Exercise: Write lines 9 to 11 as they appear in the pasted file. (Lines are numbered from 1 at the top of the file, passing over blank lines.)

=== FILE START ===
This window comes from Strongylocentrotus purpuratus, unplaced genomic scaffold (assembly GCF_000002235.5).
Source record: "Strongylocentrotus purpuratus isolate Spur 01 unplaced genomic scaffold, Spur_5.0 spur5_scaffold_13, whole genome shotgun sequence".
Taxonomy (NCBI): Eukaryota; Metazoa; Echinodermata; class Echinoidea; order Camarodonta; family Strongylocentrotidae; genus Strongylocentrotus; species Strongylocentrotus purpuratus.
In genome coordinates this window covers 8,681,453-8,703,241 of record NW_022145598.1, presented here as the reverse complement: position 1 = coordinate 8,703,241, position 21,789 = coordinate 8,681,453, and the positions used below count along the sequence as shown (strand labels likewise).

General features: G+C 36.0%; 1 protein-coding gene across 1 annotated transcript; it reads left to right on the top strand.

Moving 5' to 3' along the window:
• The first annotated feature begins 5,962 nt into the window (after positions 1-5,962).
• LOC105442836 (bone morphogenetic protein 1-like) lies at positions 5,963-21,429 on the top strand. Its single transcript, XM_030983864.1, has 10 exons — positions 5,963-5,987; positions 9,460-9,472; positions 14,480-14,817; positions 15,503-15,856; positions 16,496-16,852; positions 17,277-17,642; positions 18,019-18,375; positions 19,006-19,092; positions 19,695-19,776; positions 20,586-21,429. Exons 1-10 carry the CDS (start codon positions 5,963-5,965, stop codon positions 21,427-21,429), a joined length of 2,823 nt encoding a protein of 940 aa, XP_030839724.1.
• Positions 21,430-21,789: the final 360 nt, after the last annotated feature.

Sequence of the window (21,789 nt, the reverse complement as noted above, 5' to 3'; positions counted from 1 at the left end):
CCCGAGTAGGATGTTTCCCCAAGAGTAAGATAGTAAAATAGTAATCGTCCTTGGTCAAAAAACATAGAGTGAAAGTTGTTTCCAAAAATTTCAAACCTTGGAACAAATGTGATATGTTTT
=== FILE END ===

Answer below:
• Positions 21,430-21,789: the final 360 nt, after the last annotated feature.

Sequence of the window (21,789 nt, the reverse complement as noted above, 5' to 3'; positions counted from 1 at the left end):
CCCGAGTAGGATGTTTCCCCAAGAGTAAGATAGTAAAATAGTAATCGTCCTTGGTCAAAAAACATAGAGTGAAAGTTGTTTCCAAAAATTTCAAACCTTGGAACAAATGTGATATGTTTT